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Adaptability the key


As discussed in last week’s column, I felt the Pumas would prosper if they played the game at a faster tempo, probed for space more often and put pressure on the Springboks’ attack.

This past Saturday in Mendoza, Argentina came close to beating the Boks as they effectively adapted their game strategy.

Primarily the Pumas generated speed from the base of the rucks, which consequently nullified the effect of Francois Louw at the breakdown. The fetcher was far less effective than last week owing to the fact that there were fewer slow phases for him to strike from.

Moreover, the Pumas were able to catch the Bok defence off guard and out of position by employing a ball-in-hand approach and making use of quick inter-passing. This is an area of the game which the All Blacks in particular excel at.

In this instance, as a defender, it becomes difficult to go for the big hit as you then run the risk of tackling a player without the ball.

Graham Henry’s influence on the Pumas’ tactical shift from the FNB Stadium test was evident. He would have stressed that if your only tactic is to take on the Boks physically, you will come off second best.

That said, I must compliment the Pumas for the way in which they defended against the Boks’ big ball-carriers. They tackled the likes of Duane Vermeulen, Willem Alberts and Adriaan Strauss around the ankles, which limited the opportunities for generating momentum.

This technical adjustment was in direct contrast to the week prior, where the Pumas had gone for their opponents’ upper body, which in turn placed them under severe pressure.

Argentina also made use of counter-rucking rather than going for the ball all the time, which paid dividends.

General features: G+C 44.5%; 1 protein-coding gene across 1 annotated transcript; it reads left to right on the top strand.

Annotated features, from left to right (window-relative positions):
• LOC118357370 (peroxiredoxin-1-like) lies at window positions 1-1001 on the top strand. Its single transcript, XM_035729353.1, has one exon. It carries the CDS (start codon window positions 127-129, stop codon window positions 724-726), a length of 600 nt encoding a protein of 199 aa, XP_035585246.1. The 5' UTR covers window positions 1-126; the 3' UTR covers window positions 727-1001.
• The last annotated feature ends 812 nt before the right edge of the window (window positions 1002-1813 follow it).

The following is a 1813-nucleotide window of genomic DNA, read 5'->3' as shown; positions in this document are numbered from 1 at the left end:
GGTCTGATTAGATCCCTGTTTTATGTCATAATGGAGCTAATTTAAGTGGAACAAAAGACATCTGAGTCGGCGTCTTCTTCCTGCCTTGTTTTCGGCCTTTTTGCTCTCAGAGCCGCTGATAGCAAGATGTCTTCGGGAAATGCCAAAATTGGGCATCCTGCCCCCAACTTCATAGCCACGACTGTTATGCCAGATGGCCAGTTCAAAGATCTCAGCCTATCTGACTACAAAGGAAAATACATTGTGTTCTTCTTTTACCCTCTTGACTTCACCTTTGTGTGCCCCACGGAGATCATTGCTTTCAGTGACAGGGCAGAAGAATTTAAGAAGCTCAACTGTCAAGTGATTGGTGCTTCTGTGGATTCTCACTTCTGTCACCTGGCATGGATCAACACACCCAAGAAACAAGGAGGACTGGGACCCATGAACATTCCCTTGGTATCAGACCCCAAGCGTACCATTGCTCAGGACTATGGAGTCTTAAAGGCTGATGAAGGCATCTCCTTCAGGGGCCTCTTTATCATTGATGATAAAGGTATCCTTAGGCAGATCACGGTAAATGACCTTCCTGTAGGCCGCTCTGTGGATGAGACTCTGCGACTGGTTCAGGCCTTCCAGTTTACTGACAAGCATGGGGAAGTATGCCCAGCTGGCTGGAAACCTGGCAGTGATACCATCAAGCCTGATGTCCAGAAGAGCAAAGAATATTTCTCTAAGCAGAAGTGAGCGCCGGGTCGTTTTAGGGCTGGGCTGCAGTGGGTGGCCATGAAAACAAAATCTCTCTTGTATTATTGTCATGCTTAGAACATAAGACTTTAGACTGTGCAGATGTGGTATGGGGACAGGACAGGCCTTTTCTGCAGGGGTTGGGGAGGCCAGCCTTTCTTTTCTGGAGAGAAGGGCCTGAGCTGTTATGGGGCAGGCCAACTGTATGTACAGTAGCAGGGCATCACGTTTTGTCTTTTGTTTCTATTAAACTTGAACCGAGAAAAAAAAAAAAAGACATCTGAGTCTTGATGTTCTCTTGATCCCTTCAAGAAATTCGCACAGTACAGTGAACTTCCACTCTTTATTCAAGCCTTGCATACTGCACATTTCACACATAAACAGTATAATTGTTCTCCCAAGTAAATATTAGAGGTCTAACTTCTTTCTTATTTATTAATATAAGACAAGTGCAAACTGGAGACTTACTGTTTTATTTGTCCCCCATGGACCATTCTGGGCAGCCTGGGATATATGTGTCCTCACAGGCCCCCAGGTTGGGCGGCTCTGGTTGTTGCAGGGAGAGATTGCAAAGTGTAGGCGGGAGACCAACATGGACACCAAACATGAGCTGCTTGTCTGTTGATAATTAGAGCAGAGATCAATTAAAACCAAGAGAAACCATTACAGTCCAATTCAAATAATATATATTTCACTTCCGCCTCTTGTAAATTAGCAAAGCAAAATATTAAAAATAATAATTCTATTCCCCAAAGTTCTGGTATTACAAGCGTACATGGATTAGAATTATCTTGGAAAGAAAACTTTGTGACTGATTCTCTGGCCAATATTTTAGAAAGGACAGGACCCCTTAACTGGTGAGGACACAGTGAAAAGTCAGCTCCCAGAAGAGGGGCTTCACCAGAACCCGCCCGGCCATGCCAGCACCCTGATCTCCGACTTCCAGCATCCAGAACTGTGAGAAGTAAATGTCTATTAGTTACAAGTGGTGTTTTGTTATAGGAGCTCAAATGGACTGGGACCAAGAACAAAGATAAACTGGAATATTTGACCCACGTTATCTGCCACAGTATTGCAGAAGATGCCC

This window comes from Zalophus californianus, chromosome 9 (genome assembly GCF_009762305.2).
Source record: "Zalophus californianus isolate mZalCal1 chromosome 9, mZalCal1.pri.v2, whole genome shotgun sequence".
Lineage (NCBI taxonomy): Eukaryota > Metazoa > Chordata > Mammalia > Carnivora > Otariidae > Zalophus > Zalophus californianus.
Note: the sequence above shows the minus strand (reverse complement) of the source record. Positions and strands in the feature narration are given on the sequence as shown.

For a technical viewpoint, in order to be effective, the counter-ruck has to be carried out immediately and in numbers.

While usually initiated by the tackler, the support players play a pivotal role in its success. As long as the arriving players don’t go off their feet, turnover ball is likely to be won.

For me, the All Blacks are the masters of this art as they only make use of the counter-ruck in areas of the field where they know the support will be less in the contact.

An effective counter-ruck also places increased pressure on the scrumhalf to clear the ball timeously from the base. This is fundamentally why Ruan Pienaar struggled to play the fast game, which Fourie du Preez perfected the week before.

However, as the Pumas’ defence was far more resolute during the return leg, I’m of the opinion that the Boks should have adapted accordingly.

I strongly believe that intelligent tactical kicking from our flyhalf, in particular, would have taken significant pressure off the team.

Essentially the Boks would have been better served pinning the Pumas in their own half and using their set-piece strength to their advantage.

I believe the best teams are those who are able to offer a balanced approach and tailor their strategies according to each opponent.

Each test has its own identity and as such it’s crucial for teams to make the necessary tactical and technical adjustments.

It’s also essential that coaches are willing to change key personnel if the game-plan employed is not yielding positive results.

Post your comments and questions below and follow me on Twitter @alanzondagh.


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